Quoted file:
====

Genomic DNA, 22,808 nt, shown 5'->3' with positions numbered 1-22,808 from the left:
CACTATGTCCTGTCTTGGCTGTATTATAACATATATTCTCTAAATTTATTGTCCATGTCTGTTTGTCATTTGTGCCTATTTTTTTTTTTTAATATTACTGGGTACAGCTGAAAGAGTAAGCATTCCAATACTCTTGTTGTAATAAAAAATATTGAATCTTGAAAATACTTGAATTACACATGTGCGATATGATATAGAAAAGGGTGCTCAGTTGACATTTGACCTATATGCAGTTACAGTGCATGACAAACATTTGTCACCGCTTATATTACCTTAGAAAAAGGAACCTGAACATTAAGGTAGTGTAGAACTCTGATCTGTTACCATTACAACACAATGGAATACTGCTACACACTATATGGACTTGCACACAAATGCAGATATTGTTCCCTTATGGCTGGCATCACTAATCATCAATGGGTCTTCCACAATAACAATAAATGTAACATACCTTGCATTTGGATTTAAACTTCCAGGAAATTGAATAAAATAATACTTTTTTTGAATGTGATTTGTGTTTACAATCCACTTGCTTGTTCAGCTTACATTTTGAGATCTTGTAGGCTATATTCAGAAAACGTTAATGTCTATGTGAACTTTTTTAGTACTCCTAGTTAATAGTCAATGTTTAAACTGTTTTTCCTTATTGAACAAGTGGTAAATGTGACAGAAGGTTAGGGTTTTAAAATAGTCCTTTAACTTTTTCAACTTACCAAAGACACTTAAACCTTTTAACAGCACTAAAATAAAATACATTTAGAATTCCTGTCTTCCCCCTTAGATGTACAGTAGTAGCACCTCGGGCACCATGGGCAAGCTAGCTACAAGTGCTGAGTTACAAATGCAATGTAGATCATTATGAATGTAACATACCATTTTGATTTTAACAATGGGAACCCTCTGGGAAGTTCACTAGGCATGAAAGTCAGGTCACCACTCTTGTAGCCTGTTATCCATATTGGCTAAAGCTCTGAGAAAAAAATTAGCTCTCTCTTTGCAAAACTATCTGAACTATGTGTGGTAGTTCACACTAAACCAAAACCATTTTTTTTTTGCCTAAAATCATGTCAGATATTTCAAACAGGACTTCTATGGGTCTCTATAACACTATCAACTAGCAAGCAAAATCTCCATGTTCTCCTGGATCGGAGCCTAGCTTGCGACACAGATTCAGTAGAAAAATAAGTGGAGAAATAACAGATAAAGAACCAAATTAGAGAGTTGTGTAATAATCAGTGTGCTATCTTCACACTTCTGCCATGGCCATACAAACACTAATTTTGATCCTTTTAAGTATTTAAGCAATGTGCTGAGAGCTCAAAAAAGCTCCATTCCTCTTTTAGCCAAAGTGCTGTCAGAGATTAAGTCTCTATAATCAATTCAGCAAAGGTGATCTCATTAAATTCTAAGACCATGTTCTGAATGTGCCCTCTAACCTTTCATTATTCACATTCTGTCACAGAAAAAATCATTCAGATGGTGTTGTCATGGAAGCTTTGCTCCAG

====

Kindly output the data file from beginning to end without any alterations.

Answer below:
Genomic DNA, 22,808 nt, shown 5'->3' with positions numbered 1-22,808 from the left:
CACTATGTCCTGTCTTGGCTGTATTATAACATATATTCTCTAAATTTATTGTCCATGTCTGTTTGTCATTTGTGCCTATTTTTTTTTTTTAATATTACTGGGTACAGCTGAAAGAGTAAGCATTCCAATACTCTTGTTGTAATAAAAAATATTGAATCTTGAAAATACTTGAATTACACATGTGCGATATGATATAGAAAAGGGTGCTCAGTTGACATTTGACCTATATGCAGTTACAGTGCATGACAAACATTTGTCACCGCTTATATTACCTTAGAAAAAGGAACCTGAACATTAAGGTAGTGTAGAACTCTGATCTGTTACCATTACAACACAATGGAATACTGCTACACACTATATGGACTTGCACACAAATGCAGATATTGTTCCCTTATGGCTGGCATCACTAATCATCAATGGGTCTTCCACAATAACAATAAATGTAACATACCTTGCATTTGGATTTAAACTTCCAGGAAATTGAATAAAATAATACTTTTTTTGAATGTGATTTGTGTTTACAATCCACTTGCTTGTTCAGCTTACATTTTGAGATCTTGTAGGCTATATTCAGAAAACGTTAATGTCTATGTGAACTTTTTTAGTACTCCTAGTTAATAGTCAATGTTTAAACTGTTTTTCCTTATTGAACAAGTGGTAAATGTGACAGAAGGTTAGGGTTTTAAAATAGTCCTTTAACTTTTTCAACTTACCAAAGACACTTAAACCTTTTAACAGCACTAAAATAAAATACATTTAGAATTCCTGTCTTCCCCCTTAGATGTACAGTAGTAGCACCTCGGGCACCATGGGCAAGCTAGCTACAAGTGCTGAGTTACAAATGCAATGTAGATCATTATGAATGTAACATACCATTTTGATTTTAACAATGGGAACCCTCTGGGAAGTTCACTAGGCATGAAAGTCAGGTCACCACTCTTGTAGCCTGTTATCCATATTGGCTAAAGCTCTGAGAAAAAAATTAGCTCTCTCTTTGCAAAACTATCTGAACTATGTGTGGTAGTTCACACTAAACCAAAACCATTTTTTTTTTGCCTAAAATCATGTCAGATATTTCAAACAGGACTTCTATGGGTCTCTATAACACTATCAACTAGCAAGCAAAATCTCCATGTTCTCCTGGATCGGAGCCTAGCTTGCGACACAGATTCAGTAGAAAAATAAGTGGAGAAATAACAGATAAAGAACCAAATTAGAGAGTTGTGTAATAATCAGTGTGCTATCTTCACACTTCTGCCATGGCCATACAAACACTAATTTTGATCCTTTTAAGTATTTAAGCAATGTGCTGAGAGCTCAAAAAAGCTCCATTCCTCTTTTAGCCAAAGTGCTGTCAGAGATTAAGTCTCTATAATCAATTCAGCAAAGGTGATCTCATTAAATTCTAAGACCATGTTCTGAATGTGCCCTCTAACCTTTCATTATTCACATTCTGTCACAGAAAAAATCATTCAGATGGTGTTGTCATGGAAGCTTTGCTCCAG